SYRIA – Call for prayer following murders of Christians

Middle East Concern | Nov. 12, 2019


The Middle East Council of Churches is leading calls for renewed prayer for Syria, following the murder of a church leader and his father in a spate of violence in the northeast of the country on 11 November.

Father Hovsep Bedoyan, priest of the Mar Yousef Armenian Catholic church in Qamishli, together with his father, Abraham Bedoyan, was murdered by gunmen in Deir ez-Zour. They were in a car with two others, including deacon Fadi Sano who was injured in the assault. Their vehicle was attacked shortly before their arrival at the Armenian Catholic church in Deir ez-Zour where Father Hovsep made regular pastoral visits and was overseeing church reconstruction work. Daesh later claimed responsibility for the attack, as well as for bombings in Qamishli the same day, some near the Chaldean church, that left at least six more civilians dead.

In joining the widespread condemnation of these atrocities, the Middle East Council of Churches has urged the worldwide church to pray for those directly affected, to invest in peace and reconciliation initiatives, and “to draw inspiration from Father Bedoyan’s testimony in order to strengthen the Christian presence as a sign of hope and love in the wounded Middle East.”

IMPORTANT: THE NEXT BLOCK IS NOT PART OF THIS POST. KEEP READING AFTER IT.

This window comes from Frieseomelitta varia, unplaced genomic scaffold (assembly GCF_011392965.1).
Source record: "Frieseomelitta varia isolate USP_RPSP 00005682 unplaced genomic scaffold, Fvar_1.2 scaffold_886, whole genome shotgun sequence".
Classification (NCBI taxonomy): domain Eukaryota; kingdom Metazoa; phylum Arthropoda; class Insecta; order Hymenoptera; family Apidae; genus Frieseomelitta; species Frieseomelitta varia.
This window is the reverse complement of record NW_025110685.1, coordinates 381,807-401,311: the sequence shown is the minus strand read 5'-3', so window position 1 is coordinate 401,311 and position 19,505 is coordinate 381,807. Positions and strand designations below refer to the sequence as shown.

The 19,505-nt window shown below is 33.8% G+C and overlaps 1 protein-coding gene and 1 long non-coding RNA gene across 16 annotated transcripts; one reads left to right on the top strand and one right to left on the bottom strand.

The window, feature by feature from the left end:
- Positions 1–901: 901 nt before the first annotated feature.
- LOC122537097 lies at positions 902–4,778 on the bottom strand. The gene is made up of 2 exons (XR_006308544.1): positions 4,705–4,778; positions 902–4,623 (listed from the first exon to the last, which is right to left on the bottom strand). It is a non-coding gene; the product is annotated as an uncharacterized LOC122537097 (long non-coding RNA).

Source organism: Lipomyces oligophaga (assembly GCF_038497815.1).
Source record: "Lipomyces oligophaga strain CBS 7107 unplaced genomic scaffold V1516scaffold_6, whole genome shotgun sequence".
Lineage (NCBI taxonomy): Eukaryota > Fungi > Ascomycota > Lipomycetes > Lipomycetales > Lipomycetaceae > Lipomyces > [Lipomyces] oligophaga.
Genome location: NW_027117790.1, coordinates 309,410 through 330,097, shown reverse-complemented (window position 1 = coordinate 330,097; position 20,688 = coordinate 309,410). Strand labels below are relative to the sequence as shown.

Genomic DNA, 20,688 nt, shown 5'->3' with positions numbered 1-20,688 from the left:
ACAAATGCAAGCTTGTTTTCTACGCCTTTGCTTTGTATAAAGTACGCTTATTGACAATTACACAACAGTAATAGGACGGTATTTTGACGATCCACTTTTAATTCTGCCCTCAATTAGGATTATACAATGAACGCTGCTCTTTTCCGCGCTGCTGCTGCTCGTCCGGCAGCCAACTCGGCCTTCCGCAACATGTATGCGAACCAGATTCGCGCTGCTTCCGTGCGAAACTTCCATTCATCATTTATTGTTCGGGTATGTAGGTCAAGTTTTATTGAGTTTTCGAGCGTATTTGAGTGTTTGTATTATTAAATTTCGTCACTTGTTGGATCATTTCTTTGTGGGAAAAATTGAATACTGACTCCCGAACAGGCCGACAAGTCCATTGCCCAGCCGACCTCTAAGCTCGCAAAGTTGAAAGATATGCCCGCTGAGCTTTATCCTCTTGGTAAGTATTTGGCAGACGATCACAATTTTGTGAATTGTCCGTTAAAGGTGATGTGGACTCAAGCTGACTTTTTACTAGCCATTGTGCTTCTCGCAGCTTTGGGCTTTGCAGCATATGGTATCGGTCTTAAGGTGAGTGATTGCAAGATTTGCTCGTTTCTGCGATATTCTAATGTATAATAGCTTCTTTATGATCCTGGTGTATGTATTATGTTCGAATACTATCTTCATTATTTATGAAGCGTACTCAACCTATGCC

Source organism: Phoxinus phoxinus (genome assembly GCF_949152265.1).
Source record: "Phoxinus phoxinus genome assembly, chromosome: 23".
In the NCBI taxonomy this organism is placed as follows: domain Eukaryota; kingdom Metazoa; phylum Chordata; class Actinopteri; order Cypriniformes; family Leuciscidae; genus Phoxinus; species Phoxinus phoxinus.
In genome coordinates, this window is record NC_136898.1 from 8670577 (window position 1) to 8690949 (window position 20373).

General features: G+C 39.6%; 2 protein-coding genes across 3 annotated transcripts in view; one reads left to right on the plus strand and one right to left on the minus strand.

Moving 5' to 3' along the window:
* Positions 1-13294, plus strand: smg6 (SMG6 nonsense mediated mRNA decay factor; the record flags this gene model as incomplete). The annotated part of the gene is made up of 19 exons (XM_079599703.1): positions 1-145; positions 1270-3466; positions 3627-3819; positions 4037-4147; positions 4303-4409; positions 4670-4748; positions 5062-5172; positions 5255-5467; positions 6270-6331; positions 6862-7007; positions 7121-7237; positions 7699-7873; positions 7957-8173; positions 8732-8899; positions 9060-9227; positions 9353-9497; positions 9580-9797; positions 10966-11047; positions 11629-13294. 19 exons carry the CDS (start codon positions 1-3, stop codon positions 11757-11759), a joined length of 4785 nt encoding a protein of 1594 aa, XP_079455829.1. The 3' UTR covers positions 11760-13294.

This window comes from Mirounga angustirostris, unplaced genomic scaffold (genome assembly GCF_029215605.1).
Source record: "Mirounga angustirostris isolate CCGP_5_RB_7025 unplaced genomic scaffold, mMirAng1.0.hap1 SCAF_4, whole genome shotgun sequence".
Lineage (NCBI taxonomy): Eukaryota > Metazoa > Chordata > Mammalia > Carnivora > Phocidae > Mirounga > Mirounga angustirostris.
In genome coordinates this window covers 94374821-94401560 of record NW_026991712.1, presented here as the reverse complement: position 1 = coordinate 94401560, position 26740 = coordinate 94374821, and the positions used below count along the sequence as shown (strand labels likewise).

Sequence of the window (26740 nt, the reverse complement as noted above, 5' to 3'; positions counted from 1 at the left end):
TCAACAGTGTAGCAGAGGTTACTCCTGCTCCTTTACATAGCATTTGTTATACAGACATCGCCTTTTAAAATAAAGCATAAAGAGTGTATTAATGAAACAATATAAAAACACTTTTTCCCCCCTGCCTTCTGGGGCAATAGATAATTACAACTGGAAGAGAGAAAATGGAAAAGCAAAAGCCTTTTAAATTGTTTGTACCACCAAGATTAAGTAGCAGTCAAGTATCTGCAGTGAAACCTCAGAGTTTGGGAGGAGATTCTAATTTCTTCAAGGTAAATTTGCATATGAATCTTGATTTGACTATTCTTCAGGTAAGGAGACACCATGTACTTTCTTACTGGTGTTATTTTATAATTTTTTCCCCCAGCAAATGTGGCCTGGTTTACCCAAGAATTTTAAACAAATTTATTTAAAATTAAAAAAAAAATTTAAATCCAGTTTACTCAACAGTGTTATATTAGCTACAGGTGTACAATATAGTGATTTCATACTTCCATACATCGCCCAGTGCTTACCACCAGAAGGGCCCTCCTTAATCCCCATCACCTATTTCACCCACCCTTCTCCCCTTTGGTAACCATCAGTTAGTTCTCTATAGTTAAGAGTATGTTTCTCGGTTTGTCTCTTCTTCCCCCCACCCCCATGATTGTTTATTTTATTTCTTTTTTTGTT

Northeast Syria is home to a range of ethnic and religious communities. The principal Kurdish region of Syria, it also hosts sizeable Syriac, Assyrian and Armenian Christian communities. Turkey initiated a military campaign in October to create a ‘safe-zone’ along the border, in order to combat Kurdish-led forces and to facilitate repatriation of refugees from Turkey. Although this is not specifically a campaign against Christians, Christian communities are deeply affected. The murders in Deir ez-Zour demonstrate the vulnerability of Christians to extremist groups, whether affiliated with the Turkish-led forces or otherwise, operating with increased confidence and impunity. There are also fears that Turkey’s refugee repatriation plans constitute an intentional programme of ‘demographic engineering’ in the region, intended to boost the Arab Sunni presence to the detriment of Kurds and other communities such as Christians.

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